Mind the gap — résumé fixes and interview answers – Twin Cities

Amy Lindgren

Coming back to work after being out of the game for a while can be a daunting task. There’s an emotional side to the situation as well as a strategy question in terms of the marketplace and where you might fit in. And then there’s the simple logistics side: How are you going to deal with this gap in your résumé, and how will you talk about it in the interview?

In last week’s column we looked at steps for managing the mental aspect of the situation; now it’s time to consider your communication strategy for the job search itself.

Résumé strategies for an employment gap

First, know that however you amend your résumé, the result will always be a little like the comb-over hairstyle some men wore in the 1970s. Unless the gap is relatively small, it’s still going to show — just like that bald spot.

Staying with this metaphor, the first recommendation is to stay out of the swimming pool — the pool of online applicants, that is. Just like a dunk in the water wrecks a comb-over, nothing reveals an employment gap more quickly than an online application form. Relying more on networking and direct outreach to employers will let you sell your skill set without being blanked by an application algorithm.

Here are some résumé tips to try, ranging from simple to more complex.

Play with the dates. Deleting months can help hide small gaps, while tucking dates into the job entry instead of a column can keep the gaps from standing out.

Frontload skills sections. By dropping the work experience to the bottom of the page or even the next page, you can highlight marketable skills first.

Rename “Work Experience” to “Experience.” Making this change lets you include entries for volunteer, self-employment and other experiences that might not fit the “work” mold but which can be listed as “to present.” Just be careful to note which roles are volunteer, or other situations where your responsibilities would have been less intense than an actual job.

Use clusters. If you’ve had side gigs or temporary roles over a number of years, try clustering them together into a single, ongoing work experience.

Interview strategies for an employment gap

If you’re conducting your job search primarily through networking and direct contact with employers, you may have already explained your employment gap before landing an interview. In that case, you’ll be able to focus more on the outcomes of the gap, such as additional time you might need to ramp up on the job, or extra knowledge you’ll be bringing from courses you took while away from the workplace.

On the other hand, if you’re interviewing as part of a competitive process, or with committee members who aren’t familiar with you, you can expect questions about the gap. Typically: “It’s been ___ years since your last job. What have you been doing since then?” Or perhaps more directly, “Why haven’t you been working since___?”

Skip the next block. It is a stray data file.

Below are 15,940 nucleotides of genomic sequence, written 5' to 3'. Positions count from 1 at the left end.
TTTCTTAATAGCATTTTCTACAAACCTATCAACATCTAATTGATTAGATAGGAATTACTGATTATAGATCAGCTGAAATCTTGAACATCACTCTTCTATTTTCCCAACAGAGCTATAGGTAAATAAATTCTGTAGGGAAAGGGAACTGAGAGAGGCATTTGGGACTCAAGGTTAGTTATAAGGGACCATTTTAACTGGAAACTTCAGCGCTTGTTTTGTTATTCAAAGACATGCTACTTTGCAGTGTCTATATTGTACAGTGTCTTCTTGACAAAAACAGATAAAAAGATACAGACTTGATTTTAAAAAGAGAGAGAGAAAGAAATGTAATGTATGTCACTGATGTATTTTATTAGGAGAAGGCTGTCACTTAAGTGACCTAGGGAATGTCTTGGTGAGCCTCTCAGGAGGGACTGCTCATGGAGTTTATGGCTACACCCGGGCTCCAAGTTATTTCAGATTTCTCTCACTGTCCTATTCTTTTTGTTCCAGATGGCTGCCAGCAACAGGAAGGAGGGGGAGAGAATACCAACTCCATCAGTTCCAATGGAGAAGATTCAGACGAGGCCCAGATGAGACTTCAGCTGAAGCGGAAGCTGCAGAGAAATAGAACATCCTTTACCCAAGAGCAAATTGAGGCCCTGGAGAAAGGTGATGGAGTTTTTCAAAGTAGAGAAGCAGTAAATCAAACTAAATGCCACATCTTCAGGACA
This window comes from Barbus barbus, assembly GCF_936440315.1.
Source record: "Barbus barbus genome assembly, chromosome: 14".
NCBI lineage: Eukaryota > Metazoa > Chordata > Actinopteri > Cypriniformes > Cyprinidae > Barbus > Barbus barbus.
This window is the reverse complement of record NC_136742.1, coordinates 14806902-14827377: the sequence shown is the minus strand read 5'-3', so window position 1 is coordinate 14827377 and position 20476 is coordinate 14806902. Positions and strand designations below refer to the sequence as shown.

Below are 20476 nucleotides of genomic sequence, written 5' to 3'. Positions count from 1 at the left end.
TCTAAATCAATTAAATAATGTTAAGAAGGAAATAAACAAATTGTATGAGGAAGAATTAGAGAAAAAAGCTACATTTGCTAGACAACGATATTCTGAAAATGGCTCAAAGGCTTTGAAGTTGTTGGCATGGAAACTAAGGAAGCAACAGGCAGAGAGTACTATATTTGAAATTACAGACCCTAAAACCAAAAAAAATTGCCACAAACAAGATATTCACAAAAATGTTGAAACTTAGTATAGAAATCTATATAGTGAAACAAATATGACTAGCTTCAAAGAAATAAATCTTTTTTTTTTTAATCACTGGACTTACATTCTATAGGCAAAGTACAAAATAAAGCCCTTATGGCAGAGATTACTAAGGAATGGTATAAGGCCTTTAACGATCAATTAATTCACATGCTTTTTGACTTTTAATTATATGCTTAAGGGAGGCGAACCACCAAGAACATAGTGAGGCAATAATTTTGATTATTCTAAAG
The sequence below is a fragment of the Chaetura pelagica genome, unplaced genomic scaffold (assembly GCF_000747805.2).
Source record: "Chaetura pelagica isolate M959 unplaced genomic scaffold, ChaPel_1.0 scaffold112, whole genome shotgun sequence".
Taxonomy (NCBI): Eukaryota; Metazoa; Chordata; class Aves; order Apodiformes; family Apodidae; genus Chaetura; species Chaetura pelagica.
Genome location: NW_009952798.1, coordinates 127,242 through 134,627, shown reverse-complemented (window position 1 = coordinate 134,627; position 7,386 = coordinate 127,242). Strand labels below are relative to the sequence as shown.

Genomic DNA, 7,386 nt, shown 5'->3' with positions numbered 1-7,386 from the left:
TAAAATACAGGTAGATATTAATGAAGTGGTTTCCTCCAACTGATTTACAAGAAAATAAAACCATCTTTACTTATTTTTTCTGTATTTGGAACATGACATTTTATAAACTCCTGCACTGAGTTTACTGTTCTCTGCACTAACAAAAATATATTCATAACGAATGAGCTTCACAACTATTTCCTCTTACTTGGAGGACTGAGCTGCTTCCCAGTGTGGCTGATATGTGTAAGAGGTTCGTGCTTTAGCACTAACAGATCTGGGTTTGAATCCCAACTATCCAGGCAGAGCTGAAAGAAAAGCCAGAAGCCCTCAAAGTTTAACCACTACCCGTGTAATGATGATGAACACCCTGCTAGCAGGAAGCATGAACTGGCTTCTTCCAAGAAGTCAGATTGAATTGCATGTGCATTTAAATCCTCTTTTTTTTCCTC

These tips should help with your response.

Don’t over-explain. This kind of question can inspire blabbering, which leads to lengthy, overly-detailed expositions. Choose two or three points and form your answer around them. Then stop talking.

Try to understand why they’re asking. If you’re in a technical field, they may wonder if you’ve stayed up-to-date; in this case, mentioning classes you’ve been taking would help. On the other hand, their concern could be whether you’re serious about coming back — in which case, making that point specifically could be helpful.

Practice your answer. Since you can anticipate this interview question, it’s a good one to practice answering. Here’s an example: “When I left my last job six years ago, it was part of a larger plan to help my parents move into assisted living while letting me explore new paths. The COVID shutdowns extended my process, but also gave me time to feel more confirmed in my career path. I’m excited about getting back to work and learning this position with your company.”

Will it work? Of course — eventually. Since you can’t know how long this process will take, your best bet is to get started on your comeback trail. Once you begin testing the waters, you’ll know if you need to pour on more effort, tweak something about your process, or just be patient while pursuing your goal.

One thing you can be certain of is that you won’t be fresher on the market by letting more time pass. If you’re (mostly) ready now, jump in.

Source link

Denial of responsibility! insideheadline is an automatic aggregator around the global media. All the content are available free on Internet. We have just arranged it in one platform for educational purpose only. In each content, the hyperlink to the primary source is specified. All trademarks belong to their rightful owners, all materials to their authors. If you are the owner of the content and do not want us to publish your materials on our website, please contact us by email – [email protected]. The content will be deleted within 24 hours.

Leave A Reply

Your email address will not be published.